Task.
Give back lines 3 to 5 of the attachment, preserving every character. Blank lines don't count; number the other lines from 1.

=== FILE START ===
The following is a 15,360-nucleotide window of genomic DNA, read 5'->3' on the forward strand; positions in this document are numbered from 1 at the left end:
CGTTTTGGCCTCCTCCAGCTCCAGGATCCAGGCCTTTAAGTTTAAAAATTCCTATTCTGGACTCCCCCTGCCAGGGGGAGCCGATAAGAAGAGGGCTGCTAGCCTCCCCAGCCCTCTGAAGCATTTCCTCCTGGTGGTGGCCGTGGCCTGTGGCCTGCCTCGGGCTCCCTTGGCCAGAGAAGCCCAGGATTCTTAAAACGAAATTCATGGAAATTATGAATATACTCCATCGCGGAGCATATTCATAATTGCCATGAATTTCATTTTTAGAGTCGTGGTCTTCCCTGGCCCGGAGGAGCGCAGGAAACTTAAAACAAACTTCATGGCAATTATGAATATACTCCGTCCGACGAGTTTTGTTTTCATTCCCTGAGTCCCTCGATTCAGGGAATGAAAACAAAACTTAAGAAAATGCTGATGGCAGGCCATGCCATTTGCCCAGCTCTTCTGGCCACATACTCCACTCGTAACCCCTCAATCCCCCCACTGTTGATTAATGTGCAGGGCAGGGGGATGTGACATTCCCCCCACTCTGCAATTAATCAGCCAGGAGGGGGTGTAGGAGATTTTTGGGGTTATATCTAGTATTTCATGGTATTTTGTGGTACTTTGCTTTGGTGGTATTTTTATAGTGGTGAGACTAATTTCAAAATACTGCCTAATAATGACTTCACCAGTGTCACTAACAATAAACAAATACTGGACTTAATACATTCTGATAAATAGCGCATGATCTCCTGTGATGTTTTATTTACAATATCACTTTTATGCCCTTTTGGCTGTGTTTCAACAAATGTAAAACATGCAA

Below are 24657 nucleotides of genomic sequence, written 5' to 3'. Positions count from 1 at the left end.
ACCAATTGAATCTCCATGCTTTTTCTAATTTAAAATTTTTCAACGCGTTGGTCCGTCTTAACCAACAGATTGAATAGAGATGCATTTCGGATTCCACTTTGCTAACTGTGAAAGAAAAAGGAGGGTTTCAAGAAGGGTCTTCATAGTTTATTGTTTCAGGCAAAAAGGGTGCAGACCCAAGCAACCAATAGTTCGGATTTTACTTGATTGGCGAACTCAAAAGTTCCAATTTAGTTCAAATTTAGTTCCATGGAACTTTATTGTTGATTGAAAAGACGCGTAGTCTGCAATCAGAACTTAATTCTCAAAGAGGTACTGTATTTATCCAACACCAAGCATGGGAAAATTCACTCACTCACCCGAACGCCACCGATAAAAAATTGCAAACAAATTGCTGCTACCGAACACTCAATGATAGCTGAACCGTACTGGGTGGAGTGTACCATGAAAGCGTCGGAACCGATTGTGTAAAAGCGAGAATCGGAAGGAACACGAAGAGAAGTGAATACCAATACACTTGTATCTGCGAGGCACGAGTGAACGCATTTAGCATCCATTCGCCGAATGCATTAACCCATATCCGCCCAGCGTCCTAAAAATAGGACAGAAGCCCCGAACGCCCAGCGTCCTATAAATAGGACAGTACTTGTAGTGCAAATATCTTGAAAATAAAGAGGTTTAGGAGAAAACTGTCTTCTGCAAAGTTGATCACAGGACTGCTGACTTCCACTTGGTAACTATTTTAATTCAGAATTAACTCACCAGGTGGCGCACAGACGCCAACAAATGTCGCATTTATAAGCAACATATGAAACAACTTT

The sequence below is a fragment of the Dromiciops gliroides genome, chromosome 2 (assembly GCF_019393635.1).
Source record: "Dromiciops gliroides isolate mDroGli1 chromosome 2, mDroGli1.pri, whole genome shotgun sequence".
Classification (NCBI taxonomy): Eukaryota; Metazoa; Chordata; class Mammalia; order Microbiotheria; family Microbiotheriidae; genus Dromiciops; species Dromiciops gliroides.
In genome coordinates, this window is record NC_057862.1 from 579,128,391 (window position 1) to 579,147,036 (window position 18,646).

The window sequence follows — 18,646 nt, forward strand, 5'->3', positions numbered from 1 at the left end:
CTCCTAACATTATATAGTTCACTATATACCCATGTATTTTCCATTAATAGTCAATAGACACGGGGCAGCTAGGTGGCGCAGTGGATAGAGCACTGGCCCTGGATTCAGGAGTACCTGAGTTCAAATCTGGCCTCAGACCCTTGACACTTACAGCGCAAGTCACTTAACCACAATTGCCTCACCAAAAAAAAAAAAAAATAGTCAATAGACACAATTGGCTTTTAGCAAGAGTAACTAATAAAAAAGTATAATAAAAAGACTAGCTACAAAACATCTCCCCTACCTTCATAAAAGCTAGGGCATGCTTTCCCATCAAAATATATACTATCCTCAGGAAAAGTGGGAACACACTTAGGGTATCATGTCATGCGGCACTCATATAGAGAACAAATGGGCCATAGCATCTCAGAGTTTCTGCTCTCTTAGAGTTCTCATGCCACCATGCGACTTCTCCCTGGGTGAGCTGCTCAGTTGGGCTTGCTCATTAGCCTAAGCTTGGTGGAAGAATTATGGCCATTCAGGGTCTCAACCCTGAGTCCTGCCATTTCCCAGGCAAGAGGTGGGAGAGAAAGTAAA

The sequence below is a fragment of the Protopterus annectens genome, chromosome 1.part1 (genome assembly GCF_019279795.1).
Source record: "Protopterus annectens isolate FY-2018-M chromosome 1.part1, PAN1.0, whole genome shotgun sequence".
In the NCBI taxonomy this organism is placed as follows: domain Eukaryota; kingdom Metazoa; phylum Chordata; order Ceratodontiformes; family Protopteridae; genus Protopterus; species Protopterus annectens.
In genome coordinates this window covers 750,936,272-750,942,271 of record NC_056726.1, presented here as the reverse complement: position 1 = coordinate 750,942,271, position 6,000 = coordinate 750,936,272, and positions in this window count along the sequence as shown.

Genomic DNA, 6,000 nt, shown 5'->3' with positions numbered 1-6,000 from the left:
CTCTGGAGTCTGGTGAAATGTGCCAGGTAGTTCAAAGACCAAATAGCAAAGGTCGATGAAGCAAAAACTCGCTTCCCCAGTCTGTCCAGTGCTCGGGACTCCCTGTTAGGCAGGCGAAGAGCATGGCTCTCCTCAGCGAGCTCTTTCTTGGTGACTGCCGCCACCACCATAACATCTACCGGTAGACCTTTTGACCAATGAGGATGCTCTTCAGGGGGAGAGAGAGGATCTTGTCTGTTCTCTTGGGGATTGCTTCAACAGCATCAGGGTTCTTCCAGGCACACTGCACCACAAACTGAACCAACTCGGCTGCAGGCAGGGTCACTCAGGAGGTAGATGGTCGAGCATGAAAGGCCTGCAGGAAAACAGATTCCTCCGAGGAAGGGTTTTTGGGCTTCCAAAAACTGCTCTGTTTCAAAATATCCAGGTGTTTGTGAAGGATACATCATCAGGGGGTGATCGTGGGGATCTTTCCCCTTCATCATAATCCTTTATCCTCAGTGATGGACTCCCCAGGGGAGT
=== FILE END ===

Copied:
Below are 24657 nucleotides of genomic sequence, written 5' to 3'. Positions count from 1 at the left end.
ACCAATTGAATCTCCATGCTTTTTCTAATTTAAAATTTTTCAACGCGTTGGTCCGTCTTAACCAACAGATTGAATAGAGATGCATTTCGGATTCCACTTTGCTAACTGTGAAAGAAAAAGGAGGGTTTCAAGAAGGGTCTTCATAGTTTATTGTTTCAGGCAAAAAGGGTGCAGACCCAAGCAACCAATAGTTCGGATTTTACTTGATTGGCGAACTCAAAAGTTCCAATTTAGTTCAAATTTAGTTCCATGGAACTTTATTGTTGATTGAAAAGACGCGTAGTCTGCAATCAGAACTTAATTCTCAAAGAGGTACTGTATTTATCCAACACCAAGCATGGGAAAATTCACTCACTCACCCGAACGCCACCGATAAAAAATTGCAAACAAATTGCTGCTACCGAACACTCAATGATAGCTGAACCGTACTGGGTGGAGTGTACCATGAAAGCGTCGGAACCGATTGTGTAAAAGCGAGAATCGGAAGGAACACGAAGAGAAGTGAATACCAATACACTTGTATCTGCGAGGCACGAGTGAACGCATTTAGCATCCATTCGCCGAATGCATTAACCCATATCCGCCCAGCGTCCTAAAAATAGGACAGAAGCCCCGAACGCCCAGCGTCCTATAAATAGGACAGTACTTGTAGTGCAAATATCTTGAAAATAAAGAGGTTTAGGAGAAAACTGTCTTCTGCAAAGTTGATCACAGGACTGCTGACTTCCACTTGGTAACTATTTTAATTCAGAATTAACTCACCAGGTGGCGCACAGACGCCAACAAATGTCGCATTTATAAGCAACATATGAAACAACTTT

The sequence below is a fragment of the Dromiciops gliroides genome, chromosome 2 (assembly GCF_019393635.1).